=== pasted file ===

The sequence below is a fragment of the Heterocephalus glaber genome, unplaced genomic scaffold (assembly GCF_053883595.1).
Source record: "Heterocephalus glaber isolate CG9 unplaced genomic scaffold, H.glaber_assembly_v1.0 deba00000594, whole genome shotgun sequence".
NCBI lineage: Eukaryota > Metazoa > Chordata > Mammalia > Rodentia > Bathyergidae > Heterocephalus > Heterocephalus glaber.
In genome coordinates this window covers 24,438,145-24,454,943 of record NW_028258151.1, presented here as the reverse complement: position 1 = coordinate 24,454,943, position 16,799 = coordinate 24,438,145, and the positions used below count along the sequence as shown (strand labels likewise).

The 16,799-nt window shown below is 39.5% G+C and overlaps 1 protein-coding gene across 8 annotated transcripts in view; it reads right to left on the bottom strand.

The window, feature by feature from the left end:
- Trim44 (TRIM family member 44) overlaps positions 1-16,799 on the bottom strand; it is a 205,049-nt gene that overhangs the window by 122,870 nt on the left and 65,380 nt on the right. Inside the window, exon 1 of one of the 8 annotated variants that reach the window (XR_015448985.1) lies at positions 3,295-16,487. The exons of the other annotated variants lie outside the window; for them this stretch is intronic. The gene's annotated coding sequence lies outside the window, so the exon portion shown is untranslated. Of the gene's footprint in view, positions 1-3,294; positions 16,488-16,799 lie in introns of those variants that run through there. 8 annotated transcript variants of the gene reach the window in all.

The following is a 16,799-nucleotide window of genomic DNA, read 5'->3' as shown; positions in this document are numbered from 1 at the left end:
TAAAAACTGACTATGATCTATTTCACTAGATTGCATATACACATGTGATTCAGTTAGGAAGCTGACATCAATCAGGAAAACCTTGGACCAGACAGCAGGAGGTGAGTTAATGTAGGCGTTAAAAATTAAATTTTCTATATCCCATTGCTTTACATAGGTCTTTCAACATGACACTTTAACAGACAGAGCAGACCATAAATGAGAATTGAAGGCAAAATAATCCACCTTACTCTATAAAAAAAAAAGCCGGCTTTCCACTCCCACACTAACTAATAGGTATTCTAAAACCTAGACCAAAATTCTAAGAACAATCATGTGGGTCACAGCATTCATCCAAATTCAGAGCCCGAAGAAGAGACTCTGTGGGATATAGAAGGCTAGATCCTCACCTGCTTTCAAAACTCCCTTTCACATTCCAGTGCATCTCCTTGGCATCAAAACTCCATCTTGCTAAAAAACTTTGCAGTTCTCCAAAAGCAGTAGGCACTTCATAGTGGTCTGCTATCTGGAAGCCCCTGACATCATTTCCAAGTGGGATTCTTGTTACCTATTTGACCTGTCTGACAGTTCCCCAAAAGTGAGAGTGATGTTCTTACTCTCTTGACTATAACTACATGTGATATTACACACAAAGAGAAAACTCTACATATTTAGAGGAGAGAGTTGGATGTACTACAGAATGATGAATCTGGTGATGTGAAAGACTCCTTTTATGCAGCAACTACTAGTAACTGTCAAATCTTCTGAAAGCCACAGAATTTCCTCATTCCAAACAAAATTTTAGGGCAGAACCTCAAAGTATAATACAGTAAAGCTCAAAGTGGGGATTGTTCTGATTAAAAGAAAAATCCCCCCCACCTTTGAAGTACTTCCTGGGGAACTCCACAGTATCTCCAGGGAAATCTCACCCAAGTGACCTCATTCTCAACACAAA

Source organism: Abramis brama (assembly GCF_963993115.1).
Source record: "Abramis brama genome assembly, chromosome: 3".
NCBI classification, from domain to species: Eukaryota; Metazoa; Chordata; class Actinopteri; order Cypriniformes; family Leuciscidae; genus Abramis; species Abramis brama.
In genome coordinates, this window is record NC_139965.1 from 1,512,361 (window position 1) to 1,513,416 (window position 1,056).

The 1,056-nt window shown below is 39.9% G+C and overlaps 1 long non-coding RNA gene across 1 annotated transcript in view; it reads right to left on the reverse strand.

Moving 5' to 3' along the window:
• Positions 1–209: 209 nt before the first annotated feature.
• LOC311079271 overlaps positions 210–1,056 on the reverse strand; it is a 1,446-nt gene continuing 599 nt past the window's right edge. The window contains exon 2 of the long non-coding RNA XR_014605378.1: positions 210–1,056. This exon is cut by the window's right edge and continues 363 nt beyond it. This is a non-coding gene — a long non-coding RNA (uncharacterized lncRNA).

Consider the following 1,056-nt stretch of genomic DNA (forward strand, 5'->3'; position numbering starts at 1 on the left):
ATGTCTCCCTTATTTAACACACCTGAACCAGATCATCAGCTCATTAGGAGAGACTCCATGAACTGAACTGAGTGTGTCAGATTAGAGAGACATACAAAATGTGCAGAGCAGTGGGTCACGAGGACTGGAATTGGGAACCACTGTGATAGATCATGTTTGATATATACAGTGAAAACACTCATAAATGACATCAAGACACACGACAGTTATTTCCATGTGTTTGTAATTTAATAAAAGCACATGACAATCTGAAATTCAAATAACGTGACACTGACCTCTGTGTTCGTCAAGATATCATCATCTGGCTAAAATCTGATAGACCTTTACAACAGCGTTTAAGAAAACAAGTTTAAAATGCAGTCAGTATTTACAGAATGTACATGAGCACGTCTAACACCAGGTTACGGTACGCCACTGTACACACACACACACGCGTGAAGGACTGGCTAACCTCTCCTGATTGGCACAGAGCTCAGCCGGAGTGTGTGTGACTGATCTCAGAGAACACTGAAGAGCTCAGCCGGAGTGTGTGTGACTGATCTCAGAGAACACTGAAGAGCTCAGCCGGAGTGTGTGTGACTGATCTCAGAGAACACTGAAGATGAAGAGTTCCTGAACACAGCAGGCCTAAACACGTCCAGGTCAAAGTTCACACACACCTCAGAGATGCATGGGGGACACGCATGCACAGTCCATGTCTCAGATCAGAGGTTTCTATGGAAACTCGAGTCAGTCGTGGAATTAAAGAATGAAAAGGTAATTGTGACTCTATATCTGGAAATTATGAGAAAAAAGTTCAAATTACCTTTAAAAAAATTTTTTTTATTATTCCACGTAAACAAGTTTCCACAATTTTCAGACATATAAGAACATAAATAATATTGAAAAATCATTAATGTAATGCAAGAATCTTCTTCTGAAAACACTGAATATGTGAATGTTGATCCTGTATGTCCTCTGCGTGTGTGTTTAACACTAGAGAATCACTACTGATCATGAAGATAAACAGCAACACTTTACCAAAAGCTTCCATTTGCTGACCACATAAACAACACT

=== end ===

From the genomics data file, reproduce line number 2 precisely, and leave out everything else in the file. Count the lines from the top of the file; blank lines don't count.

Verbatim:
Source record: "Heterocephalus glaber isolate CG9 unplaced genomic scaffold, H.glaber_assembly_v1.0 deba00000594, whole genome shotgun sequence".